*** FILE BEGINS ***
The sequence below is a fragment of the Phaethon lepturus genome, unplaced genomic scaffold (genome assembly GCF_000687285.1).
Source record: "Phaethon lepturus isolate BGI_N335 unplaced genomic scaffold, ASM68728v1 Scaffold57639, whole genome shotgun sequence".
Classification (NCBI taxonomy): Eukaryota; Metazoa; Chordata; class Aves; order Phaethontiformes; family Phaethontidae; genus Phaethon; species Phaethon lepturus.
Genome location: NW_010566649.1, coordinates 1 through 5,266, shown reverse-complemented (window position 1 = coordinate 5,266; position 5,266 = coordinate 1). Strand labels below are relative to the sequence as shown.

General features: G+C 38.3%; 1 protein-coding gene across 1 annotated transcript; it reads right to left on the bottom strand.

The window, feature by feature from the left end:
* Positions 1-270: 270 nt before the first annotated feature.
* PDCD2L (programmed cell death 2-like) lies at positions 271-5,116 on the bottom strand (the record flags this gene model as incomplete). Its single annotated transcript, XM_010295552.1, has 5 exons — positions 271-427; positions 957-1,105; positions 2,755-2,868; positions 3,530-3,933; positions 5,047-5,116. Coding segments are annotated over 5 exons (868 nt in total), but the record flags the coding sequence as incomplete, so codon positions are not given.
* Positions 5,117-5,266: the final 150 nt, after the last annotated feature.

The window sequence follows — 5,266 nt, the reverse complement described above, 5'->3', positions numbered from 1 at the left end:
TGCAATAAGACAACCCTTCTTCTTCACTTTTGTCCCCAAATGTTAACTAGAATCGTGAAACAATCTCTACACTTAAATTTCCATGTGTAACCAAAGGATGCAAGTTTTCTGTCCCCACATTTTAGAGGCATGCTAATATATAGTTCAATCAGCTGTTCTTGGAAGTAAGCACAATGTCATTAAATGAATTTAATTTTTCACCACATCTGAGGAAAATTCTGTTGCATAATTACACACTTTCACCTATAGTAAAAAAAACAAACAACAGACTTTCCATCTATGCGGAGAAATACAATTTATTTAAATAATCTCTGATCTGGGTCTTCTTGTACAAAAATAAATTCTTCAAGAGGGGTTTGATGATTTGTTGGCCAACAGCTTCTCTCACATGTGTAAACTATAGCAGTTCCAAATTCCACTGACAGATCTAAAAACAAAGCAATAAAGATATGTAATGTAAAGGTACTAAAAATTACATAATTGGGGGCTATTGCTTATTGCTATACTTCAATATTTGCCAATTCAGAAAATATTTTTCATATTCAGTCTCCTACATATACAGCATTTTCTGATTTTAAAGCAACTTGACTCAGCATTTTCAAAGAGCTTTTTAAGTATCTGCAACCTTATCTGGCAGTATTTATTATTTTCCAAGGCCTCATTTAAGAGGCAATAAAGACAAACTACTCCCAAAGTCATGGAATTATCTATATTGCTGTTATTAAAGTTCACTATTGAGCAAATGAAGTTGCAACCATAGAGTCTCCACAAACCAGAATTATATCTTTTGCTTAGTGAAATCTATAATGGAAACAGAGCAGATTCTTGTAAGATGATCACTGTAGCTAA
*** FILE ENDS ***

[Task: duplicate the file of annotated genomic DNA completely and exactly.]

The sequence below is a fragment of the Phaethon lepturus genome, unplaced genomic scaffold (genome assembly GCF_000687285.1).
Source record: "Phaethon lepturus isolate BGI_N335 unplaced genomic scaffold, ASM68728v1 Scaffold57639, whole genome shotgun sequence".
Classification (NCBI taxonomy): Eukaryota; Metazoa; Chordata; class Aves; order Phaethontiformes; family Phaethontidae; genus Phaethon; species Phaethon lepturus.
Genome location: NW_010566649.1, coordinates 1 through 5,266, shown reverse-complemented (window position 1 = coordinate 5,266; position 5,266 = coordinate 1). Strand labels below are relative to the sequence as shown.

General features: G+C 38.3%; 1 protein-coding gene across 1 annotated transcript; it reads right to left on the bottom strand.

The window, feature by feature from the left end:
* Positions 1-270: 270 nt before the first annotated feature.
* PDCD2L (programmed cell death 2-like) lies at positions 271-5,116 on the bottom strand (the record flags this gene model as incomplete). Its single annotated transcript, XM_010295552.1, has 5 exons — positions 271-427; positions 957-1,105; positions 2,755-2,868; positions 3,530-3,933; positions 5,047-5,116. Coding segments are annotated over 5 exons (868 nt in total), but the record flags the coding sequence as incomplete, so codon positions are not given.
* Positions 5,117-5,266: the final 150 nt, after the last annotated feature.

The window sequence follows — 5,266 nt, the reverse complement described above, 5'->3', positions numbered from 1 at the left end:
TGCAATAAGACAACCCTTCTTCTTCACTTTTGTCCCCAAATGTTAACTAGAATCGTGAAACAATCTCTACACTTAAATTTCCATGTGTAACCAAAGGATGCAAGTTTTCTGTCCCCACATTTTAGAGGCATGCTAATATATAGTTCAATCAGCTGTTCTTGGAAGTAAGCACAATGTCATTAAATGAATTTAATTTTTCACCACATCTGAGGAAAATTCTGTTGCATAATTACACACTTTCACCTATAGTAAAAAAAACAAACAACAGACTTTCCATCTATGCGGAGAAATACAATTTATTTAAATAATCTCTGATCTGGGTCTTCTTGTACAAAAATAAATTCTTCAAGAGGGGTTTGATGATTTGTTGGCCAACAGCTTCTCTCACATGTGTAAACTATAGCAGTTCCAAATTCCACTGACAGATCTAAAAACAAAGCAATAAAGATATGTAATGTAAAGGTACTAAAAATTACATAATTGGGGGCTATTGCTTATTGCTATACTTCAATATTTGCCAATTCAGAAAATATTTTTCATATTCAGTCTCCTACATATACAGCATTTTCTGATTTTAAAGCAACTTGACTCAGCATTTTCAAAGAGCTTTTTAAGTATCTGCAACCTTATCTGGCAGTATTTATTATTTTCCAAGGCCTCATTTAAGAGGCAATAAAGACAAACTACTCCCAAAGTCATGGAATTATCTATATTGCTGTTATTAAAGTTCACTATTGAGCAAATGAAGTTGCAACCATAGAGTCTCCACAAACCAGAATTATATCTTTTGCTTAGTGAAATCTATAATGGAAACAGAGCAGATTCTTGTAAGATGATCACTGTAGCTAA